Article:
Have you ever been to a restaurant and seen a fight?

No…me neither.

But I can tell you where I have seen a lot of fights take place, at bars and the tables in bars.

The nightclub scene is a thing of the past, and now pubs and bards are the places to go.

And this article looks at why you need to learn to fight at a table.

Seated Position Is A Losing Position

If you sit down in a chair or on a stool, you are immediately in the worst position for fighting.

Your hips are no longer engaged, your quads are switched off, and you have limited rotation.

If you are on a stool, you are usually completely off the ground with your feet resting on the stool.

All in all….you are about as vulnerable as it gets and in a place where violence occurs.

The Stand Up Is The Second Worst Position

So, you are sat at the bar or a table, and someone starts giving your grief.

At some point, recognising your vulnerability, you decide to stand up.

This is often necessary but is perhaps the worst thing you can do because as you stand you not only give the person the chance to attack you but also as you rise, you do so with your hands down.

Giving them a clean shot.

So what should you do?

The Science Of Fighting At A Table

Defence Lab is one of the few self-defence systems that has created an entire area of study around table fighting.

So, you have a few areas of study to investigate.

(Note: I will not be teaching you how to fight at a table, this is inside the DL virtual academy, I will be discussing tactics and considerations, to learn how to fight at a table, please join DL Virtual Training or a DL Class).

So let’s go through a few things to consider when dealing with an attacker when you are seated.

Table Objects

It sounds so obvious, yet many miss this. You often have at the table both weapons of defence and offence in the hands of the aggressor.

Glasses, (ashtrays depending on the country you are in), bottles, vases, candlestick holders, salt and pepper pots, knives, forks, napkin dispensers and maybe even some more.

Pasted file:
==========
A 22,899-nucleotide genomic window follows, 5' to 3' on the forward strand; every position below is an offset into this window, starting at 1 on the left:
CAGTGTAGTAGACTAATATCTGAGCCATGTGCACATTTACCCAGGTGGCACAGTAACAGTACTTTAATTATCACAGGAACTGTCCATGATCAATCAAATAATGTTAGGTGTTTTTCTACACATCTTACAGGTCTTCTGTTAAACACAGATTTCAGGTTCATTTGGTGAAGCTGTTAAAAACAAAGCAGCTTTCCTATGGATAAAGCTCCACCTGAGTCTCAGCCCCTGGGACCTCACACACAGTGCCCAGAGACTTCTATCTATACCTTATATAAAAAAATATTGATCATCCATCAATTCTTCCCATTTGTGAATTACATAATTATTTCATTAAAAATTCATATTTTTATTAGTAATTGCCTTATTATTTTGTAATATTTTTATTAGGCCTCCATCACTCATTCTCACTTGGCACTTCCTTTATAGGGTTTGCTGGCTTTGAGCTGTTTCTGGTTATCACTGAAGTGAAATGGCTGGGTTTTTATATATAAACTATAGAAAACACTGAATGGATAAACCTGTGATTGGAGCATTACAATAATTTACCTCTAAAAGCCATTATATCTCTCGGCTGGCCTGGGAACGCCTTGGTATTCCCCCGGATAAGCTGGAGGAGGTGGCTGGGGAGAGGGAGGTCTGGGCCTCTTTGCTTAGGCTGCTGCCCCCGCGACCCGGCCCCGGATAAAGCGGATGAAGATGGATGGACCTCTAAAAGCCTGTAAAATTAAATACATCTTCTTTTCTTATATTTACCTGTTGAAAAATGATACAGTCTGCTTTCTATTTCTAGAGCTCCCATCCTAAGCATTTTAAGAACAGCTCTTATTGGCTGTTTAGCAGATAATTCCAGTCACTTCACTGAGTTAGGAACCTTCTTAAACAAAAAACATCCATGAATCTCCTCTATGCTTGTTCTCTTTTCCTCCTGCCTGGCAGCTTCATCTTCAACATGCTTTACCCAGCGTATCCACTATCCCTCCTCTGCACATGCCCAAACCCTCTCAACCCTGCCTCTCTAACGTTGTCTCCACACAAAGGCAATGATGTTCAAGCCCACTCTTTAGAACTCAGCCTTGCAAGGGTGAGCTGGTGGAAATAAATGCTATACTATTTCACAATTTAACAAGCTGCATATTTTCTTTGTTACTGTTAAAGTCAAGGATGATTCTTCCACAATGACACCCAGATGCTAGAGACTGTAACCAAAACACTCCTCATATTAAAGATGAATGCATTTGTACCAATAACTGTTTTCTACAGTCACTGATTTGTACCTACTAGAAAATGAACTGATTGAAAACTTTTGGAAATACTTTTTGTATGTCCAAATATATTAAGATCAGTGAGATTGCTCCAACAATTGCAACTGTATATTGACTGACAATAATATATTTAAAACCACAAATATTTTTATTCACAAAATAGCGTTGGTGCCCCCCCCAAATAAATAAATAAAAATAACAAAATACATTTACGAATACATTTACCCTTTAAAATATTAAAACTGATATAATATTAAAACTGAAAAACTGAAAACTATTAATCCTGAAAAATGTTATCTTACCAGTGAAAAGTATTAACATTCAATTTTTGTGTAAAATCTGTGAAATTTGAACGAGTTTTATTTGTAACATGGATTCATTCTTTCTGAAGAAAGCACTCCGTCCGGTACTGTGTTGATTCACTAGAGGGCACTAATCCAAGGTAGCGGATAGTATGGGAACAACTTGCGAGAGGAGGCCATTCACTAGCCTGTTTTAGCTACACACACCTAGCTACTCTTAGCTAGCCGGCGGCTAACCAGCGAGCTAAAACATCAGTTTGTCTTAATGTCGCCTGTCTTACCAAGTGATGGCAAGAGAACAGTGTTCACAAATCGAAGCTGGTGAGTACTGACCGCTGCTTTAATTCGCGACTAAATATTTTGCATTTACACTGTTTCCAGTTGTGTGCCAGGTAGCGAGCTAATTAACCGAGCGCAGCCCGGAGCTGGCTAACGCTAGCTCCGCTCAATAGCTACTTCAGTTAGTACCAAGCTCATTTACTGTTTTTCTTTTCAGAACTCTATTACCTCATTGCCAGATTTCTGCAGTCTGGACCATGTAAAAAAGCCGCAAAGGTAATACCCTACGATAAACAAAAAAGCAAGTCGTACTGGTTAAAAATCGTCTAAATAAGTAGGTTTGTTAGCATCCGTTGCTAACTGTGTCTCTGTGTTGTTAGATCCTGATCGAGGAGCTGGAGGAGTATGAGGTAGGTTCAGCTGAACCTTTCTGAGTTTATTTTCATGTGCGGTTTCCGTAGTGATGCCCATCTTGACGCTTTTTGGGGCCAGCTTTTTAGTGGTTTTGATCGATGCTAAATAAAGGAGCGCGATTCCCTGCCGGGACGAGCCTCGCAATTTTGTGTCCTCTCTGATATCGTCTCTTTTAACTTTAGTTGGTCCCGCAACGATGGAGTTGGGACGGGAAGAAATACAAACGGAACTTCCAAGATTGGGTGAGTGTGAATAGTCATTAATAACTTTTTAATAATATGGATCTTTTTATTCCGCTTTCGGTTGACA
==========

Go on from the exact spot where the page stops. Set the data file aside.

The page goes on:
Basically a complete arsenal of weapons.

Things to consider: Can you use any of these items? Are you prepared to use them? Can the attacker use them against you?

Number of Attackers

This is a big issue, there you are sat, and there could be more than one attacker. 

Their positions also matter, 1 each side at a bar, maybe 1 behind you and 1 in front when you are at a table.

When sat down, you have limited flexibility to see behind you and to the sides.

Things to consider: If someone is behind you, then you are incredibly vulnerable, the back and sides of your neck are exposed. 

Your Intoxication

Yes, you are at a bar or pub, and you are likely to have consumed alcohol.

So you need to consider your levels of alcohol intake because while you may be Bruce Lee in your head, you might find your skills are enormously diminished.

Their Weapons

Do they have a glass in their hand? Could they be armed with a knife? Have they just picked up a steak knife from a table?

You need to look at their hands to see if they are carrying or perhaps concealing.

Exit Points

Where is the exit of the bar?

Do the attackers have associates at the exits? Are they planning to force you to leave and then get you outside?

Indeed, how are you getting home? Do you need to get a taxi?

A Lot To Consider….Take The Short Cut

As you can see, there is a lot to consider when fighting from a seated position at a table.

So perhaps you should take the hard work out of this and learn from those who have investigated this area already and created a range of cutting edge techniques that will help you to survive.

Defence Lab has an entire system for seated fighting called Table Manners, and it can be accessed either by joining our online training or by joining a class.

The thing is, we spend way too much time focusing on sports scenarios in self-defence and not enough time working from realistic ones.

So, your job is to close that gap and start to look for situations your training doesn’t cover.

You need to be able to fight while sat down if not, it is a considerable gap in your training. 

Thanks for reading.

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